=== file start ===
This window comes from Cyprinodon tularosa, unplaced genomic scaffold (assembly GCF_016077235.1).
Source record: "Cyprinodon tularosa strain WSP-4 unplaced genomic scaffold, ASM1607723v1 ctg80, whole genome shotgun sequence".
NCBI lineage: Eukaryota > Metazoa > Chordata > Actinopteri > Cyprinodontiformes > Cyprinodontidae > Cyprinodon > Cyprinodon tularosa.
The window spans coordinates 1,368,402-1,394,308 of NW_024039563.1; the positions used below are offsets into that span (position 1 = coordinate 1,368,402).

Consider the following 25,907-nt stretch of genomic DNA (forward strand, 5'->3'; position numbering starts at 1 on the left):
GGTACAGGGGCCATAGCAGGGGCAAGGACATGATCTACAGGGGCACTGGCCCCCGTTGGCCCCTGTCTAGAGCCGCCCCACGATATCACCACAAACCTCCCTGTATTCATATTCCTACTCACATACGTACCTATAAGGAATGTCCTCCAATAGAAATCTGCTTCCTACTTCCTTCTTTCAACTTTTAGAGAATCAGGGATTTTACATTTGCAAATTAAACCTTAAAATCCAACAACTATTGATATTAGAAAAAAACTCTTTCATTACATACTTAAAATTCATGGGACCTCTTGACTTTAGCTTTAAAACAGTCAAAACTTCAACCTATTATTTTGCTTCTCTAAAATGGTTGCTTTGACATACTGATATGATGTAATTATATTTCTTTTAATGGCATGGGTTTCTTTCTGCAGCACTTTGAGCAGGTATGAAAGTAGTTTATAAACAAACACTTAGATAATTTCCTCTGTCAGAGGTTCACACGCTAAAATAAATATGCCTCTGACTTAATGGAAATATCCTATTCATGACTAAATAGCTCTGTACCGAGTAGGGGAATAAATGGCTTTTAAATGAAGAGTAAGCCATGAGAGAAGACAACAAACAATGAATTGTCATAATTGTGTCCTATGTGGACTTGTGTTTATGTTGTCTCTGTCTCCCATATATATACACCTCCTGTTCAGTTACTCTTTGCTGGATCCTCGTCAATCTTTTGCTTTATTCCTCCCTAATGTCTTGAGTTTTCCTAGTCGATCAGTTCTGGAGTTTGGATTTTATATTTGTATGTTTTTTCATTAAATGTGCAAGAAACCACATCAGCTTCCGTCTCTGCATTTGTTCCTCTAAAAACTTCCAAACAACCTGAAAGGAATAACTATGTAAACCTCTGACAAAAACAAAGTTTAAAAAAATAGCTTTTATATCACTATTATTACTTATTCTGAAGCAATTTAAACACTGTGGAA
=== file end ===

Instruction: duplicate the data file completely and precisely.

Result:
This window comes from Cyprinodon tularosa, unplaced genomic scaffold (assembly GCF_016077235.1).
Source record: "Cyprinodon tularosa strain WSP-4 unplaced genomic scaffold, ASM1607723v1 ctg80, whole genome shotgun sequence".
NCBI lineage: Eukaryota > Metazoa > Chordata > Actinopteri > Cyprinodontiformes > Cyprinodontidae > Cyprinodon > Cyprinodon tularosa.
The window spans coordinates 1,368,402-1,394,308 of NW_024039563.1; the positions used below are offsets into that span (position 1 = coordinate 1,368,402).

Consider the following 25,907-nt stretch of genomic DNA (forward strand, 5'->3'; position numbering starts at 1 on the left):
GGTACAGGGGCCATAGCAGGGGCAAGGACATGATCTACAGGGGCACTGGCCCCCGTTGGCCCCTGTCTAGAGCCGCCCCACGATATCACCACAAACCTCCCTGTATTCATATTCCTACTCACATACGTACCTATAAGGAATGTCCTCCAATAGAAATCTGCTTCCTACTTCCTTCTTTCAACTTTTAGAGAATCAGGGATTTTACATTTGCAAATTAAACCTTAAAATCCAACAACTATTGATATTAGAAAAAAACTCTTTCATTACATACTTAAAATTCATGGGACCTCTTGACTTTAGCTTTAAAACAGTCAAAACTTCAACCTATTATTTTGCTTCTCTAAAATGGTTGCTTTGACATACTGATATGATGTAATTATATTTCTTTTAATGGCATGGGTTTCTTTCTGCAGCACTTTGAGCAGGTATGAAAGTAGTTTATAAACAAACACTTAGATAATTTCCTCTGTCAGAGGTTCACACGCTAAAATAAATATGCCTCTGACTTAATGGAAATATCCTATTCATGACTAAATAGCTCTGTACCGAGTAGGGGAATAAATGGCTTTTAAATGAAGAGTAAGCCATGAGAGAAGACAACAAACAATGAATTGTCATAATTGTGTCCTATGTGGACTTGTGTTTATGTTGTCTCTGTCTCCCATATATATACACCTCCTGTTCAGTTACTCTTTGCTGGATCCTCGTCAATCTTTTGCTTTATTCCTCCCTAATGTCTTGAGTTTTCCTAGTCGATCAGTTCTGGAGTTTGGATTTTATATTTGTATGTTTTTTCATTAAATGTGCAAGAAACCACATCAGCTTCCGTCTCTGCATTTGTTCCTCTAAAAACTTCCAAACAACCTGAAAGGAATAACTATGTAAACCTCTGACAAAAACAAAGTTTAAAAAAATAGCTTTTATATCACTATTATTACTTATTCTGAAGCAATTTAAACACTGTGGAA